TaskRabbit Review: How Users Are Making $2K Per Week
TaskRabbit and other gig sites that match eager workers with people who need odd jobs performed are often criticized as a difficult way for people to earn a decent living. Many of the independent contractors who complete tasks through these sites end up racing between different low-paying gigs, with long, unpaid commutes in between.
But that doesn’t have to be the case. If you’re strategic, you can use these gig sites to make a full-time living. In fact, some people make up to $2,000 a week on TaskRabbit.
Want to know how they do it? Continue reading our TaskRabbit review to find out how to make more money on the platform.
What is TaskRabbit and How Does It Work?
First, a little background. TaskRabbit connects you with people who need help with jobs like cleaning houses, making deliveries or completing “around the house” tasks, such as installing a new faucet or putting together a bookshelf.
The site works as a middleman to let clients post the work they need help with. As a “Tasker,” you can use the site to find jobs, contact potential clients and collect payment for your work (minus TaskRabbit’s 20% service fee). Using the site, as opposed to working through an avenue like Craigslist, helps make sure you actually get paid for your work, and reassures clients that you are who you say you are and don’t have a criminal record.
How Do $2,000-a-Week TaskRabbits Cash In?
While doing odd jobs has always been a popular way to earn extra cash, some Taskers turn them into full-time jobs and earn up to $2,000 per week. TaskRabbit’s vice president of marketing, Jamie Viggiano, boasts that 10% to 15% of TaskRabbit contractors earn up to $7,000 per month, reports Time.
Brian Schrier is one such Tasker. He charges $150 an hour for the broad array of services he offers, ranging from performing shopping duties to construction jobs, he explained to Time. He earns up to $2,000 a week on the site, spending half his time in San Francisco working on tasks and the other half of his time living on his boat in Napa, California.
While not everyone earns such high wages from the site, ambitious entrepreneurs can learn from Schrier’s and other high-earning Taskers’ success.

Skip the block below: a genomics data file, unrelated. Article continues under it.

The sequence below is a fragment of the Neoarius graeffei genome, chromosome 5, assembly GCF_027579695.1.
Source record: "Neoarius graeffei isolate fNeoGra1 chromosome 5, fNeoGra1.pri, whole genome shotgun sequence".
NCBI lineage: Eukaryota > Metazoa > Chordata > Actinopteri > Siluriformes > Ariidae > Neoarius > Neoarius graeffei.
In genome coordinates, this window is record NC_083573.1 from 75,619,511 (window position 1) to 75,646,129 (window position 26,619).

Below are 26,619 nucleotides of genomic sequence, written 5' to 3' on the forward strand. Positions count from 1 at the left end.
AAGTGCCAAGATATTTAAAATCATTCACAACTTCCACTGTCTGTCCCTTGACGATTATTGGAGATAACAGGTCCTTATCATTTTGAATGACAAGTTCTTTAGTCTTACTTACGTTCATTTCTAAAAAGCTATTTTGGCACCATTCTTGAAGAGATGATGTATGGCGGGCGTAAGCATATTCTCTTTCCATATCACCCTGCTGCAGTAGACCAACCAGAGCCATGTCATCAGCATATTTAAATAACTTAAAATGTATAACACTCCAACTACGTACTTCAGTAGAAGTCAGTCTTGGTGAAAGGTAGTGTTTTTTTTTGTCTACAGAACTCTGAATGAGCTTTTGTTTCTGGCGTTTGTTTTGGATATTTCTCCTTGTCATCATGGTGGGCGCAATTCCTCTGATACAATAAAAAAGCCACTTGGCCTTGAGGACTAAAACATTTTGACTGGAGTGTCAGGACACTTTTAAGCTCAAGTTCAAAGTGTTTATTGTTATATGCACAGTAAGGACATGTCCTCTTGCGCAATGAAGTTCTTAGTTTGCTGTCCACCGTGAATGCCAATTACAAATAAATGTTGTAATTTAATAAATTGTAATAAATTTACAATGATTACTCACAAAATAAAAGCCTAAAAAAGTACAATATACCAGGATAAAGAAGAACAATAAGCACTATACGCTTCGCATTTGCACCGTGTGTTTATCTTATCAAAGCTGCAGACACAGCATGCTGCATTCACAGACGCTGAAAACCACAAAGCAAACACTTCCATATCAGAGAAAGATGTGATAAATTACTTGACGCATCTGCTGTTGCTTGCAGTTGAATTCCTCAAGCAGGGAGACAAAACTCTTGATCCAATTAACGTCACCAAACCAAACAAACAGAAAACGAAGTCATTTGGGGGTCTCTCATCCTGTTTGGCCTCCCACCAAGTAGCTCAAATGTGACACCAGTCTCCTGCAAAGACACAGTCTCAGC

Work for TaskRabbit: How to Bring in the Big Bucks
To make more money as a Tasker, follow these strategies.
Schrier charges $150 per hour for most jobs and, for that fee, he’s willing to take on a wide variety of tasks, from shopping to construction. Flexibility is key to his winning strategy.
Once, he took a last-minute gig folding T-shirts for $70 per hour for a client who was in a serious time crunch. Being flexible, ready to pick up last-minute jobs and willing to take on just about any job is key to your success as a Tasker.
Tasker David Cordova charges between $25 and $80 an hour for his services, depending on what’s required. He told Time he was once hired to help people park their strollers outside a preschool for eight days. He happily parked strollers and directed traffic during this most unusual task — he said he felt like a bouncer at a club!
Another time, Cordova found himself working as a “shadow administrative assistant.” This gig required sitting in an office to make it look busy when clients walked through. Other days, he helps people move or performs a wide variety of other odd jobs. This versatility helps him balance his workload and pick up more tasks.
Top-dollar Taskers earn their cash by having top-notch skills. While Schrier is happy to take on an occasional T-shirt-folding gig, he earns a good portion of his $150-per-hour income performing carpentry, construction and handyman tasks — skills he’s honed through years of being his family’s go-to handyman.
Having top-notch, in-demand skills help you rise to the top of the pack. Figure out your strengths — you have a big truck for moving jobs, you’re a neat freak, you’re an expert IKEA furniture assembler or you run a handyman business — and focus on gigs that showcase your skills.
Invest in Your Business
Cordova told Time he found so much success performing odd jobs and services that he decided to invest in his business by purchasing a van. He’s based in New York City, where hardly anyone has a vehicle of their own, so his van helped him raise his rate to $80 per hour for moving-related tasks.
Kristen Pope is a freelance writer and editor in Jackson Hole, Wyoming.